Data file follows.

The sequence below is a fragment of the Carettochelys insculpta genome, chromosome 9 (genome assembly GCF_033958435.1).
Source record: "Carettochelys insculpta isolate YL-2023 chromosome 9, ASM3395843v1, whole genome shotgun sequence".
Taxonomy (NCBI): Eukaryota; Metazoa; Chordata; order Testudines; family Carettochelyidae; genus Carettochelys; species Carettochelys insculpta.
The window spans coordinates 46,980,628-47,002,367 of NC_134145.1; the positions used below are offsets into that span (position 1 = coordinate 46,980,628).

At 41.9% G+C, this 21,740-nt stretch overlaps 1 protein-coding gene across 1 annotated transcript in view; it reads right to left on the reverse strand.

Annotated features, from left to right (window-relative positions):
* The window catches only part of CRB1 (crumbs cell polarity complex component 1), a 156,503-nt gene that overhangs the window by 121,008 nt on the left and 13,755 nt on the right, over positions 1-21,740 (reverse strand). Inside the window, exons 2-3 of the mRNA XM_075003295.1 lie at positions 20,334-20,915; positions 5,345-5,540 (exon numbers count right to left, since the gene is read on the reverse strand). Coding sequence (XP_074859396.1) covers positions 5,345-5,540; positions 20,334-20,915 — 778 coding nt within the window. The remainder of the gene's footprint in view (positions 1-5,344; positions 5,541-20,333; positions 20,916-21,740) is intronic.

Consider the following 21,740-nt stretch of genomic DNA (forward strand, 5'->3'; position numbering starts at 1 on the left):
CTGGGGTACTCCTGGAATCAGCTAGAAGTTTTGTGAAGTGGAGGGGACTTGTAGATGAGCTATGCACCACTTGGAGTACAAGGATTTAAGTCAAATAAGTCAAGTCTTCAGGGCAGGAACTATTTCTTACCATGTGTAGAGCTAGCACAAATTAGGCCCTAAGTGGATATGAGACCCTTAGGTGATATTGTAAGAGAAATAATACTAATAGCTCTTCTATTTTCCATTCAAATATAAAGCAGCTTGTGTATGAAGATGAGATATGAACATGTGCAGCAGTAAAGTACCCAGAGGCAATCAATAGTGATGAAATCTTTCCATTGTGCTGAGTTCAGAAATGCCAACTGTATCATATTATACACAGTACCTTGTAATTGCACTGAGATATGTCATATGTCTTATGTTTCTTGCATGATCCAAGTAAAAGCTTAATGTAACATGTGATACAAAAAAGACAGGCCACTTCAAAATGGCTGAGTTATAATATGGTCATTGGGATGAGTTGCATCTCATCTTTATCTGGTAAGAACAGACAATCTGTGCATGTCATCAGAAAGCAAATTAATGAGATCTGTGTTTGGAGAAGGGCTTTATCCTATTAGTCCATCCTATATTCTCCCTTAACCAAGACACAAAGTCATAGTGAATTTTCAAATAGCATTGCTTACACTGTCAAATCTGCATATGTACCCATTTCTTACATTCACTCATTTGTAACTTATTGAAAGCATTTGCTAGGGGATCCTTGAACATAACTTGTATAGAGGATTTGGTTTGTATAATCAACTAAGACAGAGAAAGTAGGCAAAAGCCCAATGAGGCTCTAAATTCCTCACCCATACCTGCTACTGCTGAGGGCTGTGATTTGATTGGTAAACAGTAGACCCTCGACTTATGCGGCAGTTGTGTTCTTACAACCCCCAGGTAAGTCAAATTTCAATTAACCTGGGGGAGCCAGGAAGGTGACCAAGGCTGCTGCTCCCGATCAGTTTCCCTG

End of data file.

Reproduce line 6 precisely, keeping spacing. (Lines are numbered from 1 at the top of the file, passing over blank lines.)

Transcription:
Annotated features, from left to right (window-relative positions):